Gargantuan growth

New report says San Antonio is one of the fastest changing cities in the U.S.

New report says San Antonio one of fastest changing cities in the U.S.

San Antonio downtown skyline skyscrapers
San Antonio is among the fastest changing cities in the country. Visit San Antonio/Facebook

There is no denying that Texas is experiencing unprecedented growth. Since 2006, almost every major city in the Lone Star State has undergone a rapid transformation as folks from across the country make their way to our major metropolises. In fact, the MoneyMagnify website crunched the numbers and ranked San Antonio the No. 8 most changed city in the U.S. over the past decade.

Texas’ three other major metro areas top the list: Austin at No. 1; Dallas-Fort Worth at No. 2; and Houston at No. 3.

To create the ranking, MoneyMagnify examined nine change factors for the country’s 50 biggest metro areas:

  • Commute times
  • Employment growth
  • Median income
  • Home prices
  • Rent
  • Recent moves by residents
  • Median age
  • Number of residential building permits issued
  • Crime rate

For the San Antonio area, the biggest changes were a rise in employment since 2006 (No. 4 among the 50 metro areas) and housing prices (No. 5 out of 50).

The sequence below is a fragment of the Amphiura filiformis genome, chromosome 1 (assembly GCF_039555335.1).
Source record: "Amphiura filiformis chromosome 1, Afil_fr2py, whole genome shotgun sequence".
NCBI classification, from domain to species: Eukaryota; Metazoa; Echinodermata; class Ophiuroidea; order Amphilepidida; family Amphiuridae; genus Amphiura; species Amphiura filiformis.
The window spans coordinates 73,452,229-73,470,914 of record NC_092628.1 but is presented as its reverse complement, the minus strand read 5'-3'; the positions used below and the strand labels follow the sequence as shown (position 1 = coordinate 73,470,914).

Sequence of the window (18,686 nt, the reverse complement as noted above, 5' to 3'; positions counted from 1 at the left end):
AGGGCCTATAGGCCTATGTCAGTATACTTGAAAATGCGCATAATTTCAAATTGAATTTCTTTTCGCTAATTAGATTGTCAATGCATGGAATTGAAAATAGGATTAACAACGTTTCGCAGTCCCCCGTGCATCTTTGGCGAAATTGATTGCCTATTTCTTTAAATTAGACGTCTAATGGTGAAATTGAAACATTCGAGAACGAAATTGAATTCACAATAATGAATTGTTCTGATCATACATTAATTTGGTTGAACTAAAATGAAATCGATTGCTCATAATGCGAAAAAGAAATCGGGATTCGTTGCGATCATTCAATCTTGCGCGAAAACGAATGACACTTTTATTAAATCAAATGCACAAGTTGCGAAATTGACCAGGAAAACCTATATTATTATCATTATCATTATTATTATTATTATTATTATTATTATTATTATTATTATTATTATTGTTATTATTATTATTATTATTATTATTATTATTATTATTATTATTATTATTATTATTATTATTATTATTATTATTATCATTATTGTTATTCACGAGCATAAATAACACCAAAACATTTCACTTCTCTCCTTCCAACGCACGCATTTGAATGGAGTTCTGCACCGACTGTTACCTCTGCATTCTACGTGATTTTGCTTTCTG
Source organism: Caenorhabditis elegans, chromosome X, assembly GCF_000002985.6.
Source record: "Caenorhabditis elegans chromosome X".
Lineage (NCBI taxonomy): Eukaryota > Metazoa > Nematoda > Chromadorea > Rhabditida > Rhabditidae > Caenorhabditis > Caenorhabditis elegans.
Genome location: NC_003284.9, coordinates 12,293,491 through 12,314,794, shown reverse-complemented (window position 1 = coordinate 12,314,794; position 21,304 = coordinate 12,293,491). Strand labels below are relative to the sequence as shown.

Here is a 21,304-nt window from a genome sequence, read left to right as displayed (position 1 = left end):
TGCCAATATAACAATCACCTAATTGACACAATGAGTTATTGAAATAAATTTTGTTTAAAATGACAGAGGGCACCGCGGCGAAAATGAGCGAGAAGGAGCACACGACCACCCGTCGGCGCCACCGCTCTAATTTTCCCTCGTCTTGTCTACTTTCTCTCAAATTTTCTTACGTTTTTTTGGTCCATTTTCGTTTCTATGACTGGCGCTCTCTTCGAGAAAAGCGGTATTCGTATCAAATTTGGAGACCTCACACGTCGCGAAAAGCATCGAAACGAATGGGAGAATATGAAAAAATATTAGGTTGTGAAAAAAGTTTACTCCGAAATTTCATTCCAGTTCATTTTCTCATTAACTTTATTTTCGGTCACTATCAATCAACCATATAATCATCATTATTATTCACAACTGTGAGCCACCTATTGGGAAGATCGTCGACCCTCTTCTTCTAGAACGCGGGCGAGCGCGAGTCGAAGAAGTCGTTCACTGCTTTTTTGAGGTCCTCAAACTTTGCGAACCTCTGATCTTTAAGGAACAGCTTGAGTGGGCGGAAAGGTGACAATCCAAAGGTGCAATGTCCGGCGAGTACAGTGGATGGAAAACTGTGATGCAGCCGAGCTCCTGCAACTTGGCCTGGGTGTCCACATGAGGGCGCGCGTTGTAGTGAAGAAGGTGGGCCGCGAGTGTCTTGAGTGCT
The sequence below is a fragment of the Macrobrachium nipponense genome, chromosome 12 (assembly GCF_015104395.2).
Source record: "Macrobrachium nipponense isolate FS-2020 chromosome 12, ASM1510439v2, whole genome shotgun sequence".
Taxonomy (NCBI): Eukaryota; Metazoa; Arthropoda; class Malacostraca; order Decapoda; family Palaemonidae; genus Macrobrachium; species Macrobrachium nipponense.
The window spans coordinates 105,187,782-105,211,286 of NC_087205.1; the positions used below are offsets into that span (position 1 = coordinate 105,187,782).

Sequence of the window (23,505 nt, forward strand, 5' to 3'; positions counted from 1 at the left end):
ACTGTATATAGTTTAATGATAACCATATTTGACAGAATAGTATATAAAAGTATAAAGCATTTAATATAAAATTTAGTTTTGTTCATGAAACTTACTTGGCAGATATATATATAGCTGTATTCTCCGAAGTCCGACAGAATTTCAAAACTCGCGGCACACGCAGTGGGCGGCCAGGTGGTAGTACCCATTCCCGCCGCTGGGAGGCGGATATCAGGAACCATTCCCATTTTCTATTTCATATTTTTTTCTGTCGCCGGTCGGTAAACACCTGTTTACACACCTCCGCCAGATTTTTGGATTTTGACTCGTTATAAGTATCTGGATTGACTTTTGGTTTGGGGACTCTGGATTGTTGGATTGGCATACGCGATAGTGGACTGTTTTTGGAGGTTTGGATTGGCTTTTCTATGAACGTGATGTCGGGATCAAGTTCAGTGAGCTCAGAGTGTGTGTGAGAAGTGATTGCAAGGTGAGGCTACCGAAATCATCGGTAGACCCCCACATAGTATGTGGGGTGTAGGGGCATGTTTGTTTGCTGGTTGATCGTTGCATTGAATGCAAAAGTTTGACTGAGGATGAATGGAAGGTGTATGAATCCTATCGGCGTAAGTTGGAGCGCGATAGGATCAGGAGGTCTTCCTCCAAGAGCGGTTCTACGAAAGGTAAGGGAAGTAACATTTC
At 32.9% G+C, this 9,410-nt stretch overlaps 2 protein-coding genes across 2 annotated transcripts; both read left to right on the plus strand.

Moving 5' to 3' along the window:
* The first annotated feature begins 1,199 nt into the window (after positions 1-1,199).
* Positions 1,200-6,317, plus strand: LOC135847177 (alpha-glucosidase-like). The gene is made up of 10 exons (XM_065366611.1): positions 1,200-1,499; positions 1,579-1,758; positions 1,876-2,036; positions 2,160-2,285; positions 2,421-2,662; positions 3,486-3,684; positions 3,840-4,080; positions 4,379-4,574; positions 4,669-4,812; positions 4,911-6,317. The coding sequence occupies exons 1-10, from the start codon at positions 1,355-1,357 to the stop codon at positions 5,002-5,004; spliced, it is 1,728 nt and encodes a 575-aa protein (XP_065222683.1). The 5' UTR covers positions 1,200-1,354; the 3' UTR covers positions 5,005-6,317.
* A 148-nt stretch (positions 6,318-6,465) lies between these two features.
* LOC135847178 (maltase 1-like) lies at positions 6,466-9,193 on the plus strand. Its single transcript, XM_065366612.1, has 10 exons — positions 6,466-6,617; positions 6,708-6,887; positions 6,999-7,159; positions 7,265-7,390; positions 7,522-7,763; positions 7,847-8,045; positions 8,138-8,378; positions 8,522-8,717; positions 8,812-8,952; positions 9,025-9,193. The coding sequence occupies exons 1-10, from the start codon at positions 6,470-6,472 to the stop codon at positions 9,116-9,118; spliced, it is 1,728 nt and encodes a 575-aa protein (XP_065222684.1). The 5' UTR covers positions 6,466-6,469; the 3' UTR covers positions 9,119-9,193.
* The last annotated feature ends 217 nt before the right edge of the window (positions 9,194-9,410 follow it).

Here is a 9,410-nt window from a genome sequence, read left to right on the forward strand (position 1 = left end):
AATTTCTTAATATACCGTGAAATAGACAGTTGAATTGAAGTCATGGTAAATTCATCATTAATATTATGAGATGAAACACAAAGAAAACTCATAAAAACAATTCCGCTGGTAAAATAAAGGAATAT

The website also ranked the lowest ranked element of each city. In San Antonio, the crime rate (No. 42 out of 50) has remained relatively unchanged.

Highlights for Texas’ three other major metro areas include:

  • Austin — No. 1 out of 50 in home prices and job growth; No. 6 for rise in median income.
  • Dallas-Fort Worth — No. 4 out of 50 for decline in crime rate; No. 5 for climb in home prices; and No. 19 for rent growth.
  • Houston — No. 2 out of 50 for climb in home prices; No. 3 for growth in residential building permits; and No. 23 for decline in crime rate.

“Change isn’t necessarily a good or bad thing,” the MagnifyMoney report concludes. “Big growth in commute times and rents can be negative, but they can also be a function of positive developments like job and income growth. Similarly, places without as much change could be more attractive to people working their way up the salary ladder or those retirees on fixed incomes, offering more affordable housing and less congestion.”

By the way, according to MoneyMagnify, the U.S. metro areas that have changed the least in 10 years are Birmingham, Alabama (No. 50); Milwaukee (No. 49); New Orleans (No. 48); Buffalo, New York (No. 47); and Indianapolis (No. 46).